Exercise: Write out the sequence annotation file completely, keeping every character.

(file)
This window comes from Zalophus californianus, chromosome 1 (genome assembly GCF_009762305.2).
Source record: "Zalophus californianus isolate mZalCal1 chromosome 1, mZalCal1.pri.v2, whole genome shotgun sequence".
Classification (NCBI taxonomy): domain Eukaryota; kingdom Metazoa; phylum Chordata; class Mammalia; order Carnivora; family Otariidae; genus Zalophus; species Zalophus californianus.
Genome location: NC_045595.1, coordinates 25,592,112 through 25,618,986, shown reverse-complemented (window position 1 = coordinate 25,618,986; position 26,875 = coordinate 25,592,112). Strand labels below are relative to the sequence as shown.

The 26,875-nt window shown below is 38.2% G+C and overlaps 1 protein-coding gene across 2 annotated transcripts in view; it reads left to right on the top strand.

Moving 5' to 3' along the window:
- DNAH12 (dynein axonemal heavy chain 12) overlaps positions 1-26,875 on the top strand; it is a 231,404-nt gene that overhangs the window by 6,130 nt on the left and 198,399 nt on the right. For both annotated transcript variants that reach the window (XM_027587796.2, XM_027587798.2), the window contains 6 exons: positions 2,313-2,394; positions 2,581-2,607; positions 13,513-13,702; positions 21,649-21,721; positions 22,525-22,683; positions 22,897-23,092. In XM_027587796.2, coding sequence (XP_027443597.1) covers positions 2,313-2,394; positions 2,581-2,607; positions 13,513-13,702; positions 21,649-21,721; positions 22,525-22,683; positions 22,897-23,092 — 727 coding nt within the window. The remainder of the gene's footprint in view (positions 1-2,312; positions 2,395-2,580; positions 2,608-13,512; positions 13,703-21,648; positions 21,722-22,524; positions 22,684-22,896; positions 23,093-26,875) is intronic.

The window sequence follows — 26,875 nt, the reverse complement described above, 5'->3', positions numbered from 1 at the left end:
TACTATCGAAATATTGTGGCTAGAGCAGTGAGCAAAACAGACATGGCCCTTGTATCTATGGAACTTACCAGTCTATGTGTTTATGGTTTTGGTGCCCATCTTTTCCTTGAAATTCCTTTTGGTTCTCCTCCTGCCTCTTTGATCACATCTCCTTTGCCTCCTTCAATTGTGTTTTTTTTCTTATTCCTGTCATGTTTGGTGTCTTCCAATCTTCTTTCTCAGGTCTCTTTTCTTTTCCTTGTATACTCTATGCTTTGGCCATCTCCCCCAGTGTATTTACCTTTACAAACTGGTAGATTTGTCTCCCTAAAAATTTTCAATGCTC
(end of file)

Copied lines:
This window comes from Zalophus californianus, chromosome 1 (genome assembly GCF_009762305.2).
Source record: "Zalophus californianus isolate mZalCal1 chromosome 1, mZalCal1.pri.v2, whole genome shotgun sequence".
Classification (NCBI taxonomy): domain Eukaryota; kingdom Metazoa; phylum Chordata; class Mammalia; order Carnivora; family Otariidae; genus Zalophus; species Zalophus californianus.
Genome location: NC_045595.1, coordinates 25,592,112 through 25,618,986, shown reverse-complemented (window position 1 = coordinate 25,618,986; position 26,875 = coordinate 25,592,112). Strand labels below are relative to the sequence as shown.

The 26,875-nt window shown below is 38.2% G+C and overlaps 1 protein-coding gene across 2 annotated transcripts in view; it reads left to right on the top strand.

Moving 5' to 3' along the window:
- DNAH12 (dynein axonemal heavy chain 12) overlaps positions 1-26,875 on the top strand; it is a 231,404-nt gene that overhangs the window by 6,130 nt on the left and 198,399 nt on the right. For both annotated transcript variants that reach the window (XM_027587796.2, XM_027587798.2), the window contains 6 exons: positions 2,313-2,394; positions 2,581-2,607; positions 13,513-13,702; positions 21,649-21,721; positions 22,525-22,683; positions 22,897-23,092. In XM_027587796.2, coding sequence (XP_027443597.1) covers positions 2,313-2,394; positions 2,581-2,607; positions 13,513-13,702; positions 21,649-21,721; positions 22,525-22,683; positions 22,897-23,092 — 727 coding nt within the window. The remainder of the gene's footprint in view (positions 1-2,312; positions 2,395-2,580; positions 2,608-13,512; positions 13,703-21,648; positions 21,722-22,524; positions 22,684-22,896; positions 23,093-26,875) is intronic.

The window sequence follows — 26,875 nt, the reverse complement described above, 5'->3', positions numbered from 1 at the left end:
TACTATCGAAATATTGTGGCTAGAGCAGTGAGCAAAACAGACATGGCCCTTGTATCTATGGAACTTACCAGTCTATGTGTTTATGGTTTTGGTGCCCATCTTTTCCTTGAAATTCCTTTTGGTTCTCCTCCTGCCTCTTTGATCACATCTCCTTTGCCTCCTTCAATTGTGTTTTTTTTCTTATTCCTGTCATGTTTGGTGTCTTCCAATCTTCTTTCTCAGGTCTCTTTTCTTTTCCTTGTATACTCTATGCTTTGGCCATCTCCCCCAGTGTATTTACCTTTACAAACTGGTAGATTTGTCTCCCTAAAAATTTTCAATGCTC